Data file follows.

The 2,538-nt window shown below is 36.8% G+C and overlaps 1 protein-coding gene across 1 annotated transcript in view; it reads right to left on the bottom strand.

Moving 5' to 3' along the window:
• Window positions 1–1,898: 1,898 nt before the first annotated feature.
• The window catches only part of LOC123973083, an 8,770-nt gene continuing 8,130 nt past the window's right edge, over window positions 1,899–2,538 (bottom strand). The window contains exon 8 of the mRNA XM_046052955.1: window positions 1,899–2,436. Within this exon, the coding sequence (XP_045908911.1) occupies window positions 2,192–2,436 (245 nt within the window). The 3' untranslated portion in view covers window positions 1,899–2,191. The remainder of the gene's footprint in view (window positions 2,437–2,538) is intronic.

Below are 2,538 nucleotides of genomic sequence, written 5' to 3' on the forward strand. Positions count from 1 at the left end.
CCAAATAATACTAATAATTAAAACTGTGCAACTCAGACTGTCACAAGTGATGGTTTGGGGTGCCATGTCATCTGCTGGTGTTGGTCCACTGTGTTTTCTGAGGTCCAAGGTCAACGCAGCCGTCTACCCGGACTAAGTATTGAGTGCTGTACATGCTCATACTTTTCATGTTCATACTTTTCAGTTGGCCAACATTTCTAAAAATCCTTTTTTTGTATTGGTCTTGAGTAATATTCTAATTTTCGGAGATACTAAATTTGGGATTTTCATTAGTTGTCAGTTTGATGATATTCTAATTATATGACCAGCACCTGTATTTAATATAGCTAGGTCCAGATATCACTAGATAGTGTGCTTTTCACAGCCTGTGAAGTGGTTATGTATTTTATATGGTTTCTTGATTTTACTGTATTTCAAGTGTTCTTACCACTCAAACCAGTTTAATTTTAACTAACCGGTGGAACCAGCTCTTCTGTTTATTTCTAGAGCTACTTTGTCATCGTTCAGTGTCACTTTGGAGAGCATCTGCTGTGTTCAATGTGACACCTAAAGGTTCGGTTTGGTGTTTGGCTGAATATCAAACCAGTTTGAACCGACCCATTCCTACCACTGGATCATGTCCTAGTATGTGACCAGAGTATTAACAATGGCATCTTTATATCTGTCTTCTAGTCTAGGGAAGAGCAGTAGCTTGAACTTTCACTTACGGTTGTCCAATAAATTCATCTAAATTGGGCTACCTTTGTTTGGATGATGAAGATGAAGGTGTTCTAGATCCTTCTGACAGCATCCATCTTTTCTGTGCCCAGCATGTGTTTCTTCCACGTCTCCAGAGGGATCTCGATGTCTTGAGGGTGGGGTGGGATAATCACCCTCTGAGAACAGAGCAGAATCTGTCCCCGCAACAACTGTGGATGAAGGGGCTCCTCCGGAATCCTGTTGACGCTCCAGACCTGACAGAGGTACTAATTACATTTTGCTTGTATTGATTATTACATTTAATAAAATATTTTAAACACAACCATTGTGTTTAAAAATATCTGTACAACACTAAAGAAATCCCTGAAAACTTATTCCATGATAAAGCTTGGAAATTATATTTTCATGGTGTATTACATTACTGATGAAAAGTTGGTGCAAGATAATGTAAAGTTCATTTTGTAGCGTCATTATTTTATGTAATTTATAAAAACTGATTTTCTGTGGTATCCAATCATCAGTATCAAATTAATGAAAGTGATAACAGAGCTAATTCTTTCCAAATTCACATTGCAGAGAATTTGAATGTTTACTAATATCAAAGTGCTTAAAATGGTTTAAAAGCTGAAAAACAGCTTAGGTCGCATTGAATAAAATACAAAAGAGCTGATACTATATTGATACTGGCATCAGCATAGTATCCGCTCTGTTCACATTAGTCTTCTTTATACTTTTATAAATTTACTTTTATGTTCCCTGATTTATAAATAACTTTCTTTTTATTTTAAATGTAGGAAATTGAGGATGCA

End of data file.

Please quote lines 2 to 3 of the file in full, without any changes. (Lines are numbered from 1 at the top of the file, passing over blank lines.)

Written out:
Moving 5' to 3' along the window:
• Window positions 1–1,898: 1,898 nt before the first annotated feature.